Roofs are big and expensive, but you knew that already. The roof will almost certainly be the largest single expense in a building or renovation project. This is largely simply because of the size – roughly 20 – 50% more than the ‘habitable space’ area of one floor of the interior.
First consideration is – do you need a new roof? Barns and other old buildings usually have a roof of some description, so ideally you would like to retain it.
When we bought our barn we were told it had a ‘new roof’ and, being not very bright, we took that to be a good thing. That should make renovation cheap then, we thought. But a barn roof is not a house roof. It had been tiled with cheap, mechanical type tiles, with no structural work being done on the carpentry beneath. Of course, it had no insulation. End result – all the mechanical tiles had to be removed and disposed of, the woodwork underneath repaired and strengthened, and the roof relaid with insulation and canal tiles. Total cost – more or less the same as if the roof had not been redone at some point.
Before adding a new roof or roof tiles you should always verify that the supporting structure can support any extra weight you are adding.
Traditional roofs usually consist of a solid, heavy wooden structure that supports thin wooden slats on which the tiles are fixed or placed. There may also be a continuous sheet of wood panelling (or even terracotta tiles in some areas) on which the tiles rest. Tiles and roofs vary a lot from region to region so I won’t attempt to describe the different types. Here in the south of France many houses have canal tiles that are placed rather than attached on a roof and manage to hold themselves in place, many areas have tiles hooked or nailed on to the battens.
These traditional systems all work reasonably well at preventing rain from entering a building. There is often a particular wind direction that can blow rain between the tiles but this is not usually a big problem. Keeping rain out is only part of the problem however. We want warm, dry, draught free and mouse free interiors rather than just dry interiors.
Making the roof (and property) comfortable and dry
The simplest and cheapest approach is to keep the existing roof, making repairs as they arise, and put insulation on the attic floor if there is one, and then forget about using the attic. Some properties already have an inaccessible roof so this may be a good solution.
Much the best way to insulate a roof is from above, at the time of replacing the roof. In this way the insulation can form one continuous sheet, and be easy to fit. Sheets of extruded polystyrene are popular in various forms, and the thin ‘silver’ insulation materials are also very practical (and seem to work well, in my experience).
Frequently a new roof will have the appearance of the old roof but be constructed differently.
Canal Tile roofs now usually have rigid corrugated sheets placed on the roof first to provide the actual water-proofing, and then canal tiles are placed on top of these corrugations, essentially for aesthetic reasons. This enables old tiles, that may really not be very water-impermeable after years in the rain and frost, to be reused. The roof looks traditional and is also completely dry. A further advantage in cost comes if the corrugated sheeting is the same colour as canal tiles, which is commonly available – you can put canal tiles on the ‘ridges’ of the corrugated sheet and ignore the ‘hollows’. Doing this reduces by half the number of reclaimed tiles neded, saves a lot of money, and looks more or less identical unless you inspect it closely.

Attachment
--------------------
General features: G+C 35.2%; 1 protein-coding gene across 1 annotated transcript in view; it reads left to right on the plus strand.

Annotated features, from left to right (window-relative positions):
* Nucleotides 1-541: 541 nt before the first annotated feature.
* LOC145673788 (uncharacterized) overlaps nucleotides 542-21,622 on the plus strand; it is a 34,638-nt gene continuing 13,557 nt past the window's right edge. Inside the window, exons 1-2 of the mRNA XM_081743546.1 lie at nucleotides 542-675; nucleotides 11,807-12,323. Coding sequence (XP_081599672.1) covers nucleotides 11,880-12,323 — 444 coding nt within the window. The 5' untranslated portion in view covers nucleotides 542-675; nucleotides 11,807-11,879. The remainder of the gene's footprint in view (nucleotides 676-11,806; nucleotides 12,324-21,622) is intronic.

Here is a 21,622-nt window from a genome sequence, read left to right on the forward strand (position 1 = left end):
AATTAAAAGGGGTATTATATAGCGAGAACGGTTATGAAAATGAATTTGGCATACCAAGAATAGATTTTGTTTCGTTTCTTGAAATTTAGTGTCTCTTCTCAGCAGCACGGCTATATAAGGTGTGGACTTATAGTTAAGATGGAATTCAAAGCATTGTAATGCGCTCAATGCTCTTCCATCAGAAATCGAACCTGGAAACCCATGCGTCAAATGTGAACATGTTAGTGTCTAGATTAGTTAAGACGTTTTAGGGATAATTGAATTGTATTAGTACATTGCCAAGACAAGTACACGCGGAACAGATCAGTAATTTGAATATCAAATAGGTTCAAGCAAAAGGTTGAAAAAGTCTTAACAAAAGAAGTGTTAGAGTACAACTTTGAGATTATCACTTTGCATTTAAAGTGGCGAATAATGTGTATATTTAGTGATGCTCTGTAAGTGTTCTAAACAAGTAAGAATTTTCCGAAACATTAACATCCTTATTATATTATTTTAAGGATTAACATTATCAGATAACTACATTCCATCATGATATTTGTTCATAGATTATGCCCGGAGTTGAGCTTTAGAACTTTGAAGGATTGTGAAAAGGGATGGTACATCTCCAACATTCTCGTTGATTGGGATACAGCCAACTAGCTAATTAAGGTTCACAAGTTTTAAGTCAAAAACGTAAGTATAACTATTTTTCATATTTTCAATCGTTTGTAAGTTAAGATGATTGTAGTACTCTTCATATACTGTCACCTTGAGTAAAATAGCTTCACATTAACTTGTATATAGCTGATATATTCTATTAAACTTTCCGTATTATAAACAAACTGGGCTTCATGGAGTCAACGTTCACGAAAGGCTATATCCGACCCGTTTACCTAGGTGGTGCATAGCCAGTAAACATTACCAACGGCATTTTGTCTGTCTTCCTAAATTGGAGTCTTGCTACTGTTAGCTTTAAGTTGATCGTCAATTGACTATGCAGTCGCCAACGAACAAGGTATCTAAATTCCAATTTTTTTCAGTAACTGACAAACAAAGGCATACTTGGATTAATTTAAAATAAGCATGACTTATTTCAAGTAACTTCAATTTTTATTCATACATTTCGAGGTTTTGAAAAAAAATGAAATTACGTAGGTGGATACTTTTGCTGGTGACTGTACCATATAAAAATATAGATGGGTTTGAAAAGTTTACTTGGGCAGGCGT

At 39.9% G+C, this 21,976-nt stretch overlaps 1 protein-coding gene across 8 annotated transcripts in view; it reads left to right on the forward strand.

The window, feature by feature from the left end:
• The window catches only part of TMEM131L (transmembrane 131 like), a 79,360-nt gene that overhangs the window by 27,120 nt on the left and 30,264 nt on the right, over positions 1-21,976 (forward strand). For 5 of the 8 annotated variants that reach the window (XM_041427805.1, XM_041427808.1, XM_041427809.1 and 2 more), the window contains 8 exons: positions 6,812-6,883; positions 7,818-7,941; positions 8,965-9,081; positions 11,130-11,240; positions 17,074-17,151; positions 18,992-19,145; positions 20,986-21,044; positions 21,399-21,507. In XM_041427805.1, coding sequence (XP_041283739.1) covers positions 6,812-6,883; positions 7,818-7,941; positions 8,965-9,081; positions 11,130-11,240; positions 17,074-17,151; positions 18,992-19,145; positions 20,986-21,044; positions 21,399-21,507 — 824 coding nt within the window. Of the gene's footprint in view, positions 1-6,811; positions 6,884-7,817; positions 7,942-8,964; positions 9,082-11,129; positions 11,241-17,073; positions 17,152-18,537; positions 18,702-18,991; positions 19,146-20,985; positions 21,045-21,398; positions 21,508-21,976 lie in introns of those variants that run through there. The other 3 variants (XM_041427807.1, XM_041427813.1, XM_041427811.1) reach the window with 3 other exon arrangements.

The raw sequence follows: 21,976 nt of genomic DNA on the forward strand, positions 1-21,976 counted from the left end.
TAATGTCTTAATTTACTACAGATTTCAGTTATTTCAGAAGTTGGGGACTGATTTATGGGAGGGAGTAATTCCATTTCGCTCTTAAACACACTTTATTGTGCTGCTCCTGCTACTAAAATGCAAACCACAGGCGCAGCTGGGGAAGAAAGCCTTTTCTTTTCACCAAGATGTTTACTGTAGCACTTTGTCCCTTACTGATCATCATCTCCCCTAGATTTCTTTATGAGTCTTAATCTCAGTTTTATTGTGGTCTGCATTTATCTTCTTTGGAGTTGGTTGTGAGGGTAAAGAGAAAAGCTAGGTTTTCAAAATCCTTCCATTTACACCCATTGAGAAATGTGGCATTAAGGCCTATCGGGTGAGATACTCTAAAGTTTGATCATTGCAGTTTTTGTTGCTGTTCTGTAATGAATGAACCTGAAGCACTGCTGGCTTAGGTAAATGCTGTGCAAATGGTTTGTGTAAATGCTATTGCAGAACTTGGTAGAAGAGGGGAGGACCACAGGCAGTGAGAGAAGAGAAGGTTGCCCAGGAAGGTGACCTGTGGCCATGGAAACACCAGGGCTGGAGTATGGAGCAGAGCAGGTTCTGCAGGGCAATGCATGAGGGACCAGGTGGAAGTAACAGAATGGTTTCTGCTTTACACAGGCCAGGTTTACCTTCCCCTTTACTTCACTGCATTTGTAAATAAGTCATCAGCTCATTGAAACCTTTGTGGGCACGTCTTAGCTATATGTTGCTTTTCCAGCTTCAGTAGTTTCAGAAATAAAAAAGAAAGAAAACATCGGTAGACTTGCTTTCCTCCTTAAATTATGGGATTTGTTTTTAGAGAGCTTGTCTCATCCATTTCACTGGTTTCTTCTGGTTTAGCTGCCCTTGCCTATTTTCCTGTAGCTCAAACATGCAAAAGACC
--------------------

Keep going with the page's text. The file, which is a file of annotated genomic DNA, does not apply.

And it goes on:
Other Tiles – most other tile types either hook onto the thin wooden battens or are nailed on (e.g. slate) As described in the insulation section, products are available that combine support for the tiles with superior insulating properties. Specific products vary with region and tile type, but a quick look around your local DIY store should help you identify the products for your region.
If you replace a light roof with a heavy roof you need to ensure the beams can support the additional weight.
The best time to clean and treat the carpentry in the roof is after the old roof has come off and before the new one goes on. Hydrosablage is a good way to clean the wood (high pressure water with sand in it) since it does a very good job at removing some of the rotten wood and ancient dirt without the potentially damaging effects that sandblasting alone can cause.
If any parts of the roof look weak, they can often be reinforced by fixing a length of good timber along the whole length of the existing beam, without removing the existing beam. this is much easier and cheaper than taking half the roof off to replace a beam. Whether it is suitable depends on the condition of the existing wood, accessibility, and whether the ends of the new piece of wood can be adequately supported on the existing structure.
You will find that your local carpenter does not charge too much to do minor roof repairs and will have the necessary equipment to do it quickly and safely. This is often preferable to climbing around on a roof yourself.
If the need arises for you to fix a roof in place don’t forget to buy a nail-gun. This will speed up your progress substantially.
Almost all new roofs, regardless of the method chosen, if well constructed and insulated, will cost towards 100 euros per square metre. Sometimes a bit more, sometimes a bit less, but I never found a quick, attractive cheap way of replacing a roof properly. Let me know if you know of one.